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30 June 2009, 17:48

What's new in Firefox 3.5

by Chris von Eitzen

After more than a year in development, Mozilla has finally released version 3.5 of its open source Firefox web browser. Previously intended as an incremental update, Firefox 3.5 now includes a number of welcome new features and performance improvements.

Firefox 3.5 logo Although originally intended to be version 3.1, at the beginning of March, Mozilla confirmed that the next release would instead become version 3.5 in response to suggestions by developers that it would reflect the "increased" scope of the browser update. Firefox 3.5 now includes a number of welcome new features and performance improvements for developers and users alike. Several of the new features included in the release will very likely change the way that users look at the web, even if they don't consciously notice it. Whether it's using new location-based services to look up times at a local movie theatre, keeping that Christmas gift that they ordered online a secret, or simply watching the latest popular online videos, Firefox 3.5 is the next step in helping users take advantage of the web.

Under the hood & Web standards

The 3.5 release includes several Web standards improvements. It's based on the updated 1.9.1 Gecko layout engine which includes speculative parsing to render (draw) content even faster. Support for new web technologies, such as HTML5 video and audio elements, JavaScript query selectors and downloadable fonts, have also been added. The HTML 5 (HyperText Markup Language Version 5) <video> and <audio> tags allow for the embedding of arbitrary video and audio formats. Firefox includes support for several royalty-free codecs, like Ogg Vorbis, Theora, WAV and others. Support for proprietary formats including patented technology, such as QuickTime and MPEG-4, will be optional.

Web pages can now automatically  match the background to the ambient colour of embedded video.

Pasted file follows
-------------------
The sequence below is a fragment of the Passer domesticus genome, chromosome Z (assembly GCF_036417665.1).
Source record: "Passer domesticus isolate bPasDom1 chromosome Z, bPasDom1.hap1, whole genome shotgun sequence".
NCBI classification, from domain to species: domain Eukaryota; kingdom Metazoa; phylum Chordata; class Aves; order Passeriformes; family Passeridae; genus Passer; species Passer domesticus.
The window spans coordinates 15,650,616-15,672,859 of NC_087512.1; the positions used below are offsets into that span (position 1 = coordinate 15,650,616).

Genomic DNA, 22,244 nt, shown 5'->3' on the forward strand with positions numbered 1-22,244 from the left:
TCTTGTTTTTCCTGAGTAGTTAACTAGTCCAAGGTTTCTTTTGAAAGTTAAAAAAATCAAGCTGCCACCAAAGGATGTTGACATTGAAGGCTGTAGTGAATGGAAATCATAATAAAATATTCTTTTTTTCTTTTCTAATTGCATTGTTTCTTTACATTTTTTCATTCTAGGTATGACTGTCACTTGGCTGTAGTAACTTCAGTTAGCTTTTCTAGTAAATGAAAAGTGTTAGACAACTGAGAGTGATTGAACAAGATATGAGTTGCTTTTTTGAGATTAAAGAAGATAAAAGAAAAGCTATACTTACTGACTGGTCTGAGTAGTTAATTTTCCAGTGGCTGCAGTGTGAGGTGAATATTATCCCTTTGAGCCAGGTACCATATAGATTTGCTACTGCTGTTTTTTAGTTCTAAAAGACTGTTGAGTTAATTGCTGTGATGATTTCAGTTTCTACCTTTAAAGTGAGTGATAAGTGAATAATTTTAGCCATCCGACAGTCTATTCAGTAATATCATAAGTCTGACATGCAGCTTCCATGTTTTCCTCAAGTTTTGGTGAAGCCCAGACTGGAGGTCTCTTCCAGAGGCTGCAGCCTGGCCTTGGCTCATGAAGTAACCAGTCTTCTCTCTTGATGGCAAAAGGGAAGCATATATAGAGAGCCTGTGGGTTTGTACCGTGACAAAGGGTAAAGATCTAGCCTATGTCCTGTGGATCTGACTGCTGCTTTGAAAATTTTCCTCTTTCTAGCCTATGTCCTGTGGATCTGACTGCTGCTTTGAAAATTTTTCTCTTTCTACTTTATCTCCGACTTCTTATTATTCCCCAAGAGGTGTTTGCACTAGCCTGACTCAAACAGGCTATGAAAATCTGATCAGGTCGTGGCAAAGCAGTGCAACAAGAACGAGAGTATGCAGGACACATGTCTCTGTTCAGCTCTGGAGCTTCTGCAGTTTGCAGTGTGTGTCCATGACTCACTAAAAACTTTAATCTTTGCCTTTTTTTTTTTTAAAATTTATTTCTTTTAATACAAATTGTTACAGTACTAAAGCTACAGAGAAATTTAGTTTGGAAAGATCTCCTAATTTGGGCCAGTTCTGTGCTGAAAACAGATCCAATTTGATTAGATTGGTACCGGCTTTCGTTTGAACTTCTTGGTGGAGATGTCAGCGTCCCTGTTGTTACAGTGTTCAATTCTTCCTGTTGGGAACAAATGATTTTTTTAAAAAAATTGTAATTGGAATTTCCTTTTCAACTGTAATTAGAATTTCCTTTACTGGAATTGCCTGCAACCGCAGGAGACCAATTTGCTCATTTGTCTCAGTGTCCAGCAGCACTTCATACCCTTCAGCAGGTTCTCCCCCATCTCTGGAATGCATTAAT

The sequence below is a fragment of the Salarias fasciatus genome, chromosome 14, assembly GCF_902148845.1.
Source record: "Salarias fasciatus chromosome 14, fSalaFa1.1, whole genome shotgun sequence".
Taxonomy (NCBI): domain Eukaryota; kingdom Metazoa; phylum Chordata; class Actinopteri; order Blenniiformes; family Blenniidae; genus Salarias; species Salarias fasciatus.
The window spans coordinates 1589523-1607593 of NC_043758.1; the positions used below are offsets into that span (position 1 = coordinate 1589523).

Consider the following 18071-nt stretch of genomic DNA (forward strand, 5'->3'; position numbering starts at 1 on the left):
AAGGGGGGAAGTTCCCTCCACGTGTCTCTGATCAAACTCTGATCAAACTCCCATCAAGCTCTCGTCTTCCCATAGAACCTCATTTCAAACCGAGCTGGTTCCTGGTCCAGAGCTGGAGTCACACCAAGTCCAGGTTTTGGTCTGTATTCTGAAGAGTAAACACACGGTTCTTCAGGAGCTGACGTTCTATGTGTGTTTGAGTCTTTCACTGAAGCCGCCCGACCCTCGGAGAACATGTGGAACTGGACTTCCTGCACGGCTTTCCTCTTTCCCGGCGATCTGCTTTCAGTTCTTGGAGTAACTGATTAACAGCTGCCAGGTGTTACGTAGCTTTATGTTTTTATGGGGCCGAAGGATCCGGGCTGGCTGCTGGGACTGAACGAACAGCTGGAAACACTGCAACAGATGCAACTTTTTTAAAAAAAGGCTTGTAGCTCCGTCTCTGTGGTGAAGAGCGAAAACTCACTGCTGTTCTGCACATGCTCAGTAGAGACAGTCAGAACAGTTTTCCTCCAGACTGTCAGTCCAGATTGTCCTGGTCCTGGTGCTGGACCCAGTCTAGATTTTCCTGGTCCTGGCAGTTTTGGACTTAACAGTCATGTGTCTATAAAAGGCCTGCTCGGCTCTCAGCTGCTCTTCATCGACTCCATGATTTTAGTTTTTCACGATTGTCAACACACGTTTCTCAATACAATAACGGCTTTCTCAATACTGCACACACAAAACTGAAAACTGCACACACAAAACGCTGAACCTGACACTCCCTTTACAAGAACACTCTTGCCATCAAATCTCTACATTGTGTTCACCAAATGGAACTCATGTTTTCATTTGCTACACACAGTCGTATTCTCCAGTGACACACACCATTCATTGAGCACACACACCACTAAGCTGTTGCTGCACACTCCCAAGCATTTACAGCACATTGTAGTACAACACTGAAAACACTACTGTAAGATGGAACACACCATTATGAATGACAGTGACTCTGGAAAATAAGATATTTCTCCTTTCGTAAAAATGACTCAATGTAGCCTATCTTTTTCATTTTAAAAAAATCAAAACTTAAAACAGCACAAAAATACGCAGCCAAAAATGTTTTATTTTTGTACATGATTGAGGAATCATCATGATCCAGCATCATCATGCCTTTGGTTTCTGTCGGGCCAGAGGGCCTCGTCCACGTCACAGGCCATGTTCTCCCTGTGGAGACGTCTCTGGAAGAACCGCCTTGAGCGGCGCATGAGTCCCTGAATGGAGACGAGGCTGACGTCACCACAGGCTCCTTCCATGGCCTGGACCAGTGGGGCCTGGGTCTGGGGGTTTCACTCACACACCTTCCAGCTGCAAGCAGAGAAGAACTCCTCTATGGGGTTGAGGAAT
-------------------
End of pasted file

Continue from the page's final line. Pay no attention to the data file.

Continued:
Zoom Web pages can now automatically match the background to the ambient colour of embedded video.
Dynamic Content Injection is also supported, allowing Firefox 3.5 to treat videos like web pages, not separate content, and links can be included within the videos to other content or additional details. A Dynamic Content Injection demo is available on the Mozilla site for interested users. The media playback controls in Firefox 3.5 can be built using JavaScript and customised by the user or the site developer to act and look exactly as they want them. Users can now apply graphical transformations, such as SVG, and apply filters, detect edges in the video or apply a specific clipping path to video. Web developers now have more power over their video content and can make it interact with the web page itself, for example, changing the site or video frame background to match the ambient colour of the video. The new <audio> element can be used to insert music on a Web page, for example, as background music.

One of the key new features in Firefox 3.5 is the new TraceMonkey JavaScript engine which greatly improves the performance of JavaScript to make web applications run much faster than in Firefox 3. TraceMonkey adds native-code compilation to SpiderMonkey, Mozilla's JavaScript engine and is based on a technique developed at UC Irvine called "trace trees"PDF.

Firefox now supports HTML5 off line data storage for applications, which allows developers to cache information, such as site preferences and complex data, directly on a users system, improving performance and the over-all user experience. Tabs can now easily be dragged from the current window to be added to other open Firefox windows, or to create their own new browser window. Smart session restore lets users restore all of the tabs they had open should they be lost if the browser or system crashes. Other notable "under the hood" improvements include downloadable fonts and other new CSS properties, JavaScript query selectors and changes to the Smart Location Bar.

More details about the the new Web standards features can be found on the Firefox 3.5 for developers page.

Next: Location-Aware Browsing

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